When it comes to reading book reviews, I'm a snob. I'm much more highbrow in my reading of critiques then I am in my taste of actual books. If the review does not appear in The New York Times Book Review, The New Yorker, The New York Review of Books or a paper from London, then it doesn't really attract my interest. Conversely, I'll read just about any book if it features a great cover, touches upon the subject of baseball, involves super heroes or looks respectably risque.
I'm not sure how I got like this. Frankly, most of the writing in The New York Review of Books bores me, and yet I persist. Perhaps, in my addled head, I connect the dry prose with literary respectability. I admit that occasionally I'll read a review in another publication if it's by a writer that I enjoy. I make a habit of perusing the Denver and Boulder papers to keep abreast of what the local residents might be encouraged to purchase at our store. But for the most part, I'm not really that interested in what Newsweek, Time, or most anyone else has to say about books.
I figure if I look hard enough I'm liable to find a good review of just about any book out there. God knows that the publishers find plenty of positive reviews to quote for the paperback releases of their worst dogs. You can practically hear the book barking as you crack open the front cover and read the stirring praise from U.S.A. Today. No thank you. I'll stick to the tried and true for my reviews.
All of this began to change a few months ago, when a magazine of dubious pedigree appeared in our apartment. After a round of bitter marital recriminations, I finally came to believe that my wife's subscription to Entertainment Weekly was an unfortunate error. It seems that a couple of months previous, we had bought a magazine subscription as part of a school fundraiser from the daughter of a dear friend. We were reluctant to take on another magazine, but the student had been a flower girl at our wedding, and to refuse her anything was beyond my capabilities. The problem is that unread, or barely read, copies of The New Yorker, Harper's and Paste already clutter up our minuscule living room.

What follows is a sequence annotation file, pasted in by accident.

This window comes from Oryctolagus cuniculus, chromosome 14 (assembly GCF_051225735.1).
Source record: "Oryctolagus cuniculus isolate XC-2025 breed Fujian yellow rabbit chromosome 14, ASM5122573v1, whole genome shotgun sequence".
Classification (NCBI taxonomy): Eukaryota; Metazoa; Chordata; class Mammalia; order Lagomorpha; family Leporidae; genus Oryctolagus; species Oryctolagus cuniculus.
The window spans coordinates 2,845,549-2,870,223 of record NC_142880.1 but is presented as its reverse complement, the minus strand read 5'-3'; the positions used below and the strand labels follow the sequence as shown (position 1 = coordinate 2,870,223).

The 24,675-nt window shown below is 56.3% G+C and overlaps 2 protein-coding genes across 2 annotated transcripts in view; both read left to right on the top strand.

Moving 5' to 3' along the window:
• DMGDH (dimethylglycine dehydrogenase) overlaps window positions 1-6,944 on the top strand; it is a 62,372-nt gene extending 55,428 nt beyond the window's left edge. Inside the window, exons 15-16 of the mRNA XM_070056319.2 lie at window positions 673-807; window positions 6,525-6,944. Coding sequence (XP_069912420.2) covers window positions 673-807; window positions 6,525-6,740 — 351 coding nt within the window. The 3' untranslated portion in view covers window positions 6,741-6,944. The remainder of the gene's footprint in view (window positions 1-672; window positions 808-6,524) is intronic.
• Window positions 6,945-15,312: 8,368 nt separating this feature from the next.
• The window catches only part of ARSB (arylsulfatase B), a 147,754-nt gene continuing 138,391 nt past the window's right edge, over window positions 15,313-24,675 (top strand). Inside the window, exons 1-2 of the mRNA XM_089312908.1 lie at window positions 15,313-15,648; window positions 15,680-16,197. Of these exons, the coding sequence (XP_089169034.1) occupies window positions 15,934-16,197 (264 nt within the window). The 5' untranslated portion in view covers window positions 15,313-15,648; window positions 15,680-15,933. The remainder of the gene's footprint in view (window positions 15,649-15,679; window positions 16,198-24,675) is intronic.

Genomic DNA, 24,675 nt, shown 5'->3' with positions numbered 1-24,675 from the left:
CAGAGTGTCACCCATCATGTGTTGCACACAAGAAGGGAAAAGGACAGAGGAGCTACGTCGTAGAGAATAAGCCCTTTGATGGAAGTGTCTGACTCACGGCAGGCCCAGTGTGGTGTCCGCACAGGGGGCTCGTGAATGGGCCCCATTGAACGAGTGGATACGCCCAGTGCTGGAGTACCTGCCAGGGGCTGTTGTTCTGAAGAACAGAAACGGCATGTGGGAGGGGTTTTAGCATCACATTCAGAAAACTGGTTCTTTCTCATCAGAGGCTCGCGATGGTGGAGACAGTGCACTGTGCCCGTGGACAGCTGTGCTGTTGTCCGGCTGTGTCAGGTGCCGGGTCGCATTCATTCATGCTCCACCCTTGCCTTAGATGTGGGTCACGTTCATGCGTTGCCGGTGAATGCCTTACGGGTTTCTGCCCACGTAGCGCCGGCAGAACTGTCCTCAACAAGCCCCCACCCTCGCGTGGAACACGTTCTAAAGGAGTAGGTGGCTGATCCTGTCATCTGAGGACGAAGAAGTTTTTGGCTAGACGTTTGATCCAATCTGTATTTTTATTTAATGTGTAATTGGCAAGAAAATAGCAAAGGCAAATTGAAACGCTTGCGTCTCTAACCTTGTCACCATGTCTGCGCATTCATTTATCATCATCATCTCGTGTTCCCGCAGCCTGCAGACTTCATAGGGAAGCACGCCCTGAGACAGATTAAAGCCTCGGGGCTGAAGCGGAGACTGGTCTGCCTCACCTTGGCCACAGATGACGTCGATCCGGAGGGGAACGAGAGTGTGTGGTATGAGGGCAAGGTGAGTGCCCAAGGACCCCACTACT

"No, no honey, you can't throw out that October, 2003 issue of Harper's yet," I plead, every time we try to clean the apartment. "I'm halfway through a fascinating article that debates whether Nader is going to run for President again, after the 2000 debacle in Florida."
Finally, after much humming and hawing and some nudging from our friend, we agreed upon a subscription to Sports Illustrated. I reasoned that at least I'd thumb my way through it in search of baseball news each week. I also pointed out that everyone knows that sports writers are the most literate and talented of all journalists, so perhaps even my wife might enjoy the feature articles. (Disclaimer: the author of this blog is a former sports writer.)